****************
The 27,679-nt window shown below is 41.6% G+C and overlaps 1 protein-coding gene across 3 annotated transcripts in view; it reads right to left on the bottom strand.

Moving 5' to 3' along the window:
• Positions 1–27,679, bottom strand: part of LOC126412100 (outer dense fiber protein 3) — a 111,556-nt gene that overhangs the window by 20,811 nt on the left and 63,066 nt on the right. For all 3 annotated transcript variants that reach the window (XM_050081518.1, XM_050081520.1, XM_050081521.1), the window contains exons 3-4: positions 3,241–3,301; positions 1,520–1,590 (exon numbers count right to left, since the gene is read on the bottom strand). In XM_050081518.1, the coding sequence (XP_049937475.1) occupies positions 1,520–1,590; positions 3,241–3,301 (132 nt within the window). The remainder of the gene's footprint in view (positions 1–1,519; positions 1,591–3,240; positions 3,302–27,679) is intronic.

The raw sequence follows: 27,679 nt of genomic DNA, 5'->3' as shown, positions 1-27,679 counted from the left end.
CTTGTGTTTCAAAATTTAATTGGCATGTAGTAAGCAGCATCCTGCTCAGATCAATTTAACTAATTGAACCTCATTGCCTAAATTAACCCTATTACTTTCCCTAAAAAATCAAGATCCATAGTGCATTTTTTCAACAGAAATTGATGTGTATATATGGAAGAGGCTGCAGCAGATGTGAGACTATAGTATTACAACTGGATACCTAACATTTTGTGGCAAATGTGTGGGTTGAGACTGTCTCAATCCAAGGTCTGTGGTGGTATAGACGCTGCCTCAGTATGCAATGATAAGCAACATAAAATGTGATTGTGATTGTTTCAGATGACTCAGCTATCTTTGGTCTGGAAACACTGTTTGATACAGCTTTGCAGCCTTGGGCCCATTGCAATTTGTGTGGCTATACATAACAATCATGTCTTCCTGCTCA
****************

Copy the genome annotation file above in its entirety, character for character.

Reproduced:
The 27,679-nt window shown below is 41.6% G+C and overlaps 1 protein-coding gene across 3 annotated transcripts in view; it reads right to left on the bottom strand.

Moving 5' to 3' along the window:
• Positions 1–27,679, bottom strand: part of LOC126412100 (outer dense fiber protein 3) — a 111,556-nt gene that overhangs the window by 20,811 nt on the left and 63,066 nt on the right. For all 3 annotated transcript variants that reach the window (XM_050081518.1, XM_050081520.1, XM_050081521.1), the window contains exons 3-4: positions 3,241–3,301; positions 1,520–1,590 (exon numbers count right to left, since the gene is read on the bottom strand). In XM_050081518.1, the coding sequence (XP_049937475.1) occupies positions 1,520–1,590; positions 3,241–3,301 (132 nt within the window). The remainder of the gene's footprint in view (positions 1–1,519; positions 1,591–3,240; positions 3,302–27,679) is intronic.

The raw sequence follows: 27,679 nt of genomic DNA, 5'->3' as shown, positions 1-27,679 counted from the left end.
CTTGTGTTTCAAAATTTAATTGGCATGTAGTAAGCAGCATCCTGCTCAGATCAATTTAACTAATTGAACCTCATTGCCTAAATTAACCCTATTACTTTCCCTAAAAAATCAAGATCCATAGTGCATTTTTTCAACAGAAATTGATGTGTATATATGGAAGAGGCTGCAGCAGATGTGAGACTATAGTATTACAACTGGATACCTAACATTTTGTGGCAAATGTGTGGGTTGAGACTGTCTCAATCCAAGGTCTGTGGTGGTATAGACGCTGCCTCAGTATGCAATGATAAGCAACATAAAATGTGATTGTGATTGTTTCAGATGACTCAGCTATCTTTGGTCTGGAAACACTGTTTGATACAGCTTTGCAGCCTTGGGCCCATTGCAATTTGTGTGGCTATACATAACAATCATGTCTTCCTGCTCA